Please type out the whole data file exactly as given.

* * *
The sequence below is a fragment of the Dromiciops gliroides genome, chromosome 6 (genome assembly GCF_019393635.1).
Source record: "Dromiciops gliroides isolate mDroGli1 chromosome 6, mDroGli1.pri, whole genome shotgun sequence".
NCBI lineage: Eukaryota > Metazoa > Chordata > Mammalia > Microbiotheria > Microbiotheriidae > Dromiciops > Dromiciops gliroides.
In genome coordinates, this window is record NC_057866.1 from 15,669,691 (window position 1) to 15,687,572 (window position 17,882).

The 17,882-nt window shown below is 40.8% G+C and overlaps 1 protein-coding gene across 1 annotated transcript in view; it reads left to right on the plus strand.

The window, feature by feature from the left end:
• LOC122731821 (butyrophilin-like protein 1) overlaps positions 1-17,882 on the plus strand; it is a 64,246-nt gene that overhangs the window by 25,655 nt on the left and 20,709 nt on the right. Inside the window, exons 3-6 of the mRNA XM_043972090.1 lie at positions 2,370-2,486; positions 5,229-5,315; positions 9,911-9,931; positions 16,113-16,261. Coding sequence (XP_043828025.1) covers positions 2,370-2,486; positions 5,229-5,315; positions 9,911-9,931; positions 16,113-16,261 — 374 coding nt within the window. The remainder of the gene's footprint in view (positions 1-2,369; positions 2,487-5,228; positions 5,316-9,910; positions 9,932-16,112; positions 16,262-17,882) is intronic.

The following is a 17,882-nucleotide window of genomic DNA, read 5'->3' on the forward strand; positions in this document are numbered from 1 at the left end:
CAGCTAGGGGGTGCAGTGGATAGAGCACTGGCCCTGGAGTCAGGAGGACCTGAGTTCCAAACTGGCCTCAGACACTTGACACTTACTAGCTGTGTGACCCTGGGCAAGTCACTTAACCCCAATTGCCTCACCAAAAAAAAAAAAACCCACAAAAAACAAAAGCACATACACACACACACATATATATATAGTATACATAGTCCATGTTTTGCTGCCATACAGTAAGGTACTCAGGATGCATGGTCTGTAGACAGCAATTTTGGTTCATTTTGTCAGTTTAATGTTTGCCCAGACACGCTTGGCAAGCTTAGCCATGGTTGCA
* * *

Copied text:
The sequence below is a fragment of the Dromiciops gliroides genome, chromosome 6 (genome assembly GCF_019393635.1).
Source record: "Dromiciops gliroides isolate mDroGli1 chromosome 6, mDroGli1.pri, whole genome shotgun sequence".
NCBI lineage: Eukaryota > Metazoa > Chordata > Mammalia > Microbiotheria > Microbiotheriidae > Dromiciops > Dromiciops gliroides.
In genome coordinates, this window is record NC_057866.1 from 15,669,691 (window position 1) to 15,687,572 (window position 17,882).

The 17,882-nt window shown below is 40.8% G+C and overlaps 1 protein-coding gene across 1 annotated transcript in view; it reads left to right on the plus strand.

The window, feature by feature from the left end:
• LOC122731821 (butyrophilin-like protein 1) overlaps positions 1-17,882 on the plus strand; it is a 64,246-nt gene that overhangs the window by 25,655 nt on the left and 20,709 nt on the right. Inside the window, exons 3-6 of the mRNA XM_043972090.1 lie at positions 2,370-2,486; positions 5,229-5,315; positions 9,911-9,931; positions 16,113-16,261. Coding sequence (XP_043828025.1) covers positions 2,370-2,486; positions 5,229-5,315; positions 9,911-9,931; positions 16,113-16,261 — 374 coding nt within the window. The remainder of the gene's footprint in view (positions 1-2,369; positions 2,487-5,228; positions 5,316-9,910; positions 9,932-16,112; positions 16,262-17,882) is intronic.

The following is a 17,882-nucleotide window of genomic DNA, read 5'->3' on the forward strand; positions in this document are numbered from 1 at the left end:
CAGCTAGGGGGTGCAGTGGATAGAGCACTGGCCCTGGAGTCAGGAGGACCTGAGTTCCAAACTGGCCTCAGACACTTGACACTTACTAGCTGTGTGACCCTGGGCAAGTCACTTAACCCCAATTGCCTCACCAAAAAAAAAAAAACCCACAAAAAACAAAAGCACATACACACACACACATATATATATAGTATACATAGTCCATGTTTTGCTGCCATACAGTAAGGTACTCAGGATGCATGGTCTGTAGACAGCAATTTTGGTTCATTTTGTCAGTTTAATGTTTGCCCAGACACGCTTGGCAAGCTTAGCCATGGTTGCA